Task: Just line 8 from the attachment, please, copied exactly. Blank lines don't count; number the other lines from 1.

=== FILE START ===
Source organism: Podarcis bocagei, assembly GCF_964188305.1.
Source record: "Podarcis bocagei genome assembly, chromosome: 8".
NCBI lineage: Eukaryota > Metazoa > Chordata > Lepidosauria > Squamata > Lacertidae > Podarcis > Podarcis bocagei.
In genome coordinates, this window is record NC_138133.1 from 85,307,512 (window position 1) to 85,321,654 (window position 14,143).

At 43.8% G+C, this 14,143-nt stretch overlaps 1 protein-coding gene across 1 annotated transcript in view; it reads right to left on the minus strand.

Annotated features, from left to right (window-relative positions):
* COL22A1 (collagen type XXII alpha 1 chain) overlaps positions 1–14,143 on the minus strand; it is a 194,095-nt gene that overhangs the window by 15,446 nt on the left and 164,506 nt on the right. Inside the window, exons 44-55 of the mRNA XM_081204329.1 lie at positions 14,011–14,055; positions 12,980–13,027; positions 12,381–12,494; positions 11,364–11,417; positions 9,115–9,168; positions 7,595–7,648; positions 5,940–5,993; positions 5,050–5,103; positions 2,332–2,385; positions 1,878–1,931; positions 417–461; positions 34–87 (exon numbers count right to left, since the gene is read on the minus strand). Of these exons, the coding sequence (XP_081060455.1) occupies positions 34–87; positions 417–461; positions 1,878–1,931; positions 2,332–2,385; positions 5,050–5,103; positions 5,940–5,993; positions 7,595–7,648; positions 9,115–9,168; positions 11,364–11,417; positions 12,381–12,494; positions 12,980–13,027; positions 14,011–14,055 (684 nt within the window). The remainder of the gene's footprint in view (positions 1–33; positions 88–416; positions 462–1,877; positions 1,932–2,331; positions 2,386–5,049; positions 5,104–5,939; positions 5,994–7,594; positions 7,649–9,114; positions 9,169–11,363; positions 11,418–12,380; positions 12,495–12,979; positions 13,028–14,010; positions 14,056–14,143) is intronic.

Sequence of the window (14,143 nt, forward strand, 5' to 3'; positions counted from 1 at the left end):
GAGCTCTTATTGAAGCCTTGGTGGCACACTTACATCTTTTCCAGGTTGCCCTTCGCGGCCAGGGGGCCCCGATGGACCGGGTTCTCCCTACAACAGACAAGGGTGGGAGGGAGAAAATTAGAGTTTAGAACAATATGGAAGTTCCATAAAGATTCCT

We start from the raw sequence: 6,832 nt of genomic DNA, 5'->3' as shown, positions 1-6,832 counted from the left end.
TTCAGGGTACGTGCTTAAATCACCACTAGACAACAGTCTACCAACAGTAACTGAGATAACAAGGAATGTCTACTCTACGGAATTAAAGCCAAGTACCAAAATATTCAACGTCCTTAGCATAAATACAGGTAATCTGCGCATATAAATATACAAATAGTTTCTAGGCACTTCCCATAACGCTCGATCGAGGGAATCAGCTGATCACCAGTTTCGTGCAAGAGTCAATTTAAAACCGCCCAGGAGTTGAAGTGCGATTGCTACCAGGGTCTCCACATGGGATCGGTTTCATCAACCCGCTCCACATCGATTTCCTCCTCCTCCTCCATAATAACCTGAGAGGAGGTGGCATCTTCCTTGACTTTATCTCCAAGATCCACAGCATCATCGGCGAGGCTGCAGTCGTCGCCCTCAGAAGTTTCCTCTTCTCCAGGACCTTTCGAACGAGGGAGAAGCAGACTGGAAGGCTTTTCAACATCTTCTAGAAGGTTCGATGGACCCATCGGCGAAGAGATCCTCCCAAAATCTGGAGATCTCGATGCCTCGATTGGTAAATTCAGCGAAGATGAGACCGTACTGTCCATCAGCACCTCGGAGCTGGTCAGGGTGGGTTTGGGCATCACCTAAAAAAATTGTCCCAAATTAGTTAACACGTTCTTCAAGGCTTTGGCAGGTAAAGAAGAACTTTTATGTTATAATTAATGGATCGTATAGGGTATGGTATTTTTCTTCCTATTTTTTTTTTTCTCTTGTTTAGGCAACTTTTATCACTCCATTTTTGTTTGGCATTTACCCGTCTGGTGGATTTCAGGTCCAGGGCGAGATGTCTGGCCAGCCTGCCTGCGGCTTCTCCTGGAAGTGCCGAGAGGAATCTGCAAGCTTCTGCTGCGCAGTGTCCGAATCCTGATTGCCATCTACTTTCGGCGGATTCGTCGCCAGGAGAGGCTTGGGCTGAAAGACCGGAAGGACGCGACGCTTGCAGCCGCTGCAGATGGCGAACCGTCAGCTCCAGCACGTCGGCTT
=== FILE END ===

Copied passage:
Sequence of the window (14,143 nt, forward strand, 5' to 3'; positions counted from 1 at the left end):